Investors should combine asset classes with low or negative correlation

Diversification across asset classes, sub-asset classes, sectors and geographies is a time-tested method for portfolio construction and wealth preservation, according to Nitin Rao, CEO, InCred Wealth
The markets have been volatile this year. Towards the end of March, when the pandemic-led lockdown began, the equity markets took a massive beating. On March 23, the Nifty50 index was down 37.5 per cent year-to-date (YTD). Now, the YTD return of this benchmark is down 0.40 per cent, which means it is about to break into positive territory. Financial advisors say one of the biggest takeaways from the downswing and the subsequent recovery is the need for investors to build diversified portfolios using asset classes that have negative or low correlation.

Correlation shows how one asset class moves in relation to another. If two asset classes were perfectly correlated, they would have a correlation of +1. They would move in the same direction and also to the same extent. A correlation of zero means there is no correlation. A correlation of -1, on the other hand, means that the two asset classes tend to move in opposite directions: When one moves up, the other moves down to the same extent, and vice versa.

Building a portfolio with asset classes that have low or negative correlation has many advantages. Says Tarun Birani, founder and chief executive officer, TBNG Capital Advisors: “Doing so will prevent big drawdowns in your portfolio.”

Diversification across asset classes, sub-asset classes, sectors and geographies is a time-tested method for portfolio construction and wealth preservation, according to Nitin Rao, CEO, InCred Wealth. “It helps portfolios tide over economic, political, financial and other uncertainties, like the Covid-19 pandemic,” he adds.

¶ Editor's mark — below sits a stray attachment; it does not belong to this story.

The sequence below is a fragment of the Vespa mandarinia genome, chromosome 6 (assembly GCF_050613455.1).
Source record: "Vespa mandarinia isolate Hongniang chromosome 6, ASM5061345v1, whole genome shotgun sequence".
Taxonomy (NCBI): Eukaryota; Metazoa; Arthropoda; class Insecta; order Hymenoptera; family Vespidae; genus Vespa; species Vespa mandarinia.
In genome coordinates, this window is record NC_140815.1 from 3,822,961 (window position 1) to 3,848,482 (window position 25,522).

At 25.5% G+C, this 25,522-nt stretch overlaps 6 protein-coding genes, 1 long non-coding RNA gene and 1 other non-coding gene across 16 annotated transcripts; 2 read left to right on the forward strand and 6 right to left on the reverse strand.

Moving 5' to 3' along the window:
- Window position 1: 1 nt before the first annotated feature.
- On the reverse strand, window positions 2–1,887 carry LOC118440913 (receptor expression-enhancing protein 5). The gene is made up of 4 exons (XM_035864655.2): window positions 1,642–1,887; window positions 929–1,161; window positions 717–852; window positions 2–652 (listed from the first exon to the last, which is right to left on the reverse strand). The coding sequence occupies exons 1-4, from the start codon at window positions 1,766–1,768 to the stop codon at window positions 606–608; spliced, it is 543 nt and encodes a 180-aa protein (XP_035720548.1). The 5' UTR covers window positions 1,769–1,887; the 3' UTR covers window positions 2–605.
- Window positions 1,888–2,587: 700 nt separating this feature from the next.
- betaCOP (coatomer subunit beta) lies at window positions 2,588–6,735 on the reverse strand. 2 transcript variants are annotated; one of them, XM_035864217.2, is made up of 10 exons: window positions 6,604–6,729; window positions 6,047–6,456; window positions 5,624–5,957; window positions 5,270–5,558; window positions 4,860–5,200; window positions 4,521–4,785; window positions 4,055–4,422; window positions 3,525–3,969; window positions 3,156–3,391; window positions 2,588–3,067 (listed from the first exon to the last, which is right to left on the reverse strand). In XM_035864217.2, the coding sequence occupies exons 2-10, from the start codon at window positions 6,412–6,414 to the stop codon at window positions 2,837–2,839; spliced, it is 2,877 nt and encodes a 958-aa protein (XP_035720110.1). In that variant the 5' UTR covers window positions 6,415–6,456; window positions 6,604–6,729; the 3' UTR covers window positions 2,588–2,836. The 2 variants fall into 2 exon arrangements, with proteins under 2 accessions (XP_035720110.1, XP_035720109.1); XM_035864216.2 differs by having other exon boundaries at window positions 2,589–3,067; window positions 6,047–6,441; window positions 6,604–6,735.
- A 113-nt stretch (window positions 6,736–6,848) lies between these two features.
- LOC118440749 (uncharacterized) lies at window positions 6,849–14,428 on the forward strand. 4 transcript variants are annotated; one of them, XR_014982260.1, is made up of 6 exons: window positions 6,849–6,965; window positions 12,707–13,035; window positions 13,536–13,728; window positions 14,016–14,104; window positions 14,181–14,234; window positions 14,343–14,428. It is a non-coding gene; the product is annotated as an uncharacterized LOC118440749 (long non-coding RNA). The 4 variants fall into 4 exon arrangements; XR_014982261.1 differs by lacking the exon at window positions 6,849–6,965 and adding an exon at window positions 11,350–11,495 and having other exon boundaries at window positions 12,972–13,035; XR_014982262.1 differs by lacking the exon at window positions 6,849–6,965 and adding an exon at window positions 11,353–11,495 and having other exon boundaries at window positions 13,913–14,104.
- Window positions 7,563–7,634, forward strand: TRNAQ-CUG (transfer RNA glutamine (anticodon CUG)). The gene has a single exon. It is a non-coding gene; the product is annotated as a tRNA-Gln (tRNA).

Equities and bonds tend to have low or negative correlation. According to Rao, “Though not very pronounced, negative correlation exists between the Nifty and the Crisil India Composite Bond Index”. If your portfolio includes both these asset classes, then when the equity markets fall, bonds may decline less, or even rise, thereby providing downside risk protection.

Says Birani: “Right now, fixed deposit rates of most banks are going down, but equity market returns have been moving up since April.” Usually, when interest rates decline, the cost of debt taken by companies falls, boosting their bottom line. This in turn lends buoyancy to share prices.”

Equities and gold prices, too, are negatively correlated. Combining them in a portfolio can be very useful. Take the example of 2008. That calendar year the Nifty gave a negative return of 51.7 per cent. An investor who also had exposure to gold, however, would have suffered less badly because the yellow metal was up 26.6 per cent.  

Nowadays, most financial advisors suggest that once a person has built a well-diversified domestic portfolio, she should diversify geographically. And when venturing abroad, they suggest investing in the US market first. The US and Indian equities have low correlation. US equities are not affected by many the factors that affect Indian equities, such as a border skirmish with a neighbour, inflation, etc. Also, many companies in the US are global multinationals, so a bet on US equities becomes a diversified bet on global growth.    

Finally, diversify among sub-asset classes as well: In some years large-cap stocks tend to do well, and in others, mid- and small-caps.



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